This is where I find myself drawn to one Feri gem: the simple phrase Fire in the Earth. For my purposes, I have taken the phrase out of its original context and placed it in the South. I think of it as a refinement of the traditional associations with Fire—creativity, sex, passion, expression, ecstasy—because my goal is effectiveness in the world.

It has never made sense to me that Fire is in the South while our bodies are associated with Earth in the North. Not to make this a commentary on Pagans and physical health, but I think the split does lead to both a lack of physical vibrancy and a tendency toward ungrounded, unsustainable magic. Fire in the Earth challenges us to develop the spirit within our bodies, creating a magnetic, vibrant health that supports our will and prevents us from overextending ourselves.

To me, magnetism is the key. It is different from mere charisma, which wears off because it is an affect, not a core state. Magnetism is a fiery physical presence that both generates energy and draws like energy to it—a much better condition if we are truly interested in manifesting our goals, or succeeding at any creative expression. It is the opposite of fire run amok, and the walking wounded teaching others to reach for ecstasy without first cultivating the strength to handle it.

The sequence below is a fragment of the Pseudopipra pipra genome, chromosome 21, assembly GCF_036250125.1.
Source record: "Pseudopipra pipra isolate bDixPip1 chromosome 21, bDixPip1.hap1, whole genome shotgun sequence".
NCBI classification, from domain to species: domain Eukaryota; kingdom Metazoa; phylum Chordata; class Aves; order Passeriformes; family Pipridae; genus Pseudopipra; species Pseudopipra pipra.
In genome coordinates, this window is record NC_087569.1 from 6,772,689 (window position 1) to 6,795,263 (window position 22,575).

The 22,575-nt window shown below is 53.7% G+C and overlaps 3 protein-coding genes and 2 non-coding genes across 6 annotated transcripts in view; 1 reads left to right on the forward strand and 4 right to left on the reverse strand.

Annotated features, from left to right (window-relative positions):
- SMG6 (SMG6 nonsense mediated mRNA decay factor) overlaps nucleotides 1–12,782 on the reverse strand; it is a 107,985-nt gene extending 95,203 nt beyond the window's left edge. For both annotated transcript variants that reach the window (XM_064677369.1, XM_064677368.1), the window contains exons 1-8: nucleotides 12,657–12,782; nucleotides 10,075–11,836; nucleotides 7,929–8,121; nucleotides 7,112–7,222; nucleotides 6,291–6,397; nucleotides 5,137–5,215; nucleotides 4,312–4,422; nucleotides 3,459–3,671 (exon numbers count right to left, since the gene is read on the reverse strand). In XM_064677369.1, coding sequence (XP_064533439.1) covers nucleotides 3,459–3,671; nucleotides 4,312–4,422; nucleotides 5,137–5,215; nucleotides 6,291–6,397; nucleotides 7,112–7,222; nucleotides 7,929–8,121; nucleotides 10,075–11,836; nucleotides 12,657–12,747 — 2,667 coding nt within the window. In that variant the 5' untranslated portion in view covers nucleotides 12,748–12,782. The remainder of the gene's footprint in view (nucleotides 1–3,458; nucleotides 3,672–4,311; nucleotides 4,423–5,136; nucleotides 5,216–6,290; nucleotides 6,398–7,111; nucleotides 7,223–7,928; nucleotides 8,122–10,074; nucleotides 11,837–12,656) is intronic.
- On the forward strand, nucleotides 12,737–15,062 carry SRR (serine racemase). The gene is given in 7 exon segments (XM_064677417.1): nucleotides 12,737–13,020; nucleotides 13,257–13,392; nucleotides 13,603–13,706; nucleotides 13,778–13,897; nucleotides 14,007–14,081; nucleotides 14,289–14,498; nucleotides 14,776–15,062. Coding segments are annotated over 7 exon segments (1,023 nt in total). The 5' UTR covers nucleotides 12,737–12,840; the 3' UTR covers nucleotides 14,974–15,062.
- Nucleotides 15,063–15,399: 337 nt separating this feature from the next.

What does this re-alignment mean in practical terms? It means building a container to match the energy you want to pour through it, giving that fire a wide hearth in which to burn brightly. It means creating the steel in your spine that is only forged through white heat. And most of all it means acknowledging that there is no “pure” fire, no source of light and heat separate from that which moves within us. The force that drives the flower does so only through the green fuse.

Fire in the Earth. We sit at the edge of our own caldera every day. The question is, what are we doing with it?

9th Annual Brigid Poetry Festival

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Brigiddoll

It is time once again to pull out your journals, those scraps of paper and backs of envelopes where you have jotted down verse throughout the year—you know you have—and offer it up to the Goddess Brigid, patron saint of Ireland. Brigid loves poetry, excels at smithcraft, is an accomplished healer, and midwife, and in my experience also appreciates a fine whiskey on her Feast Day.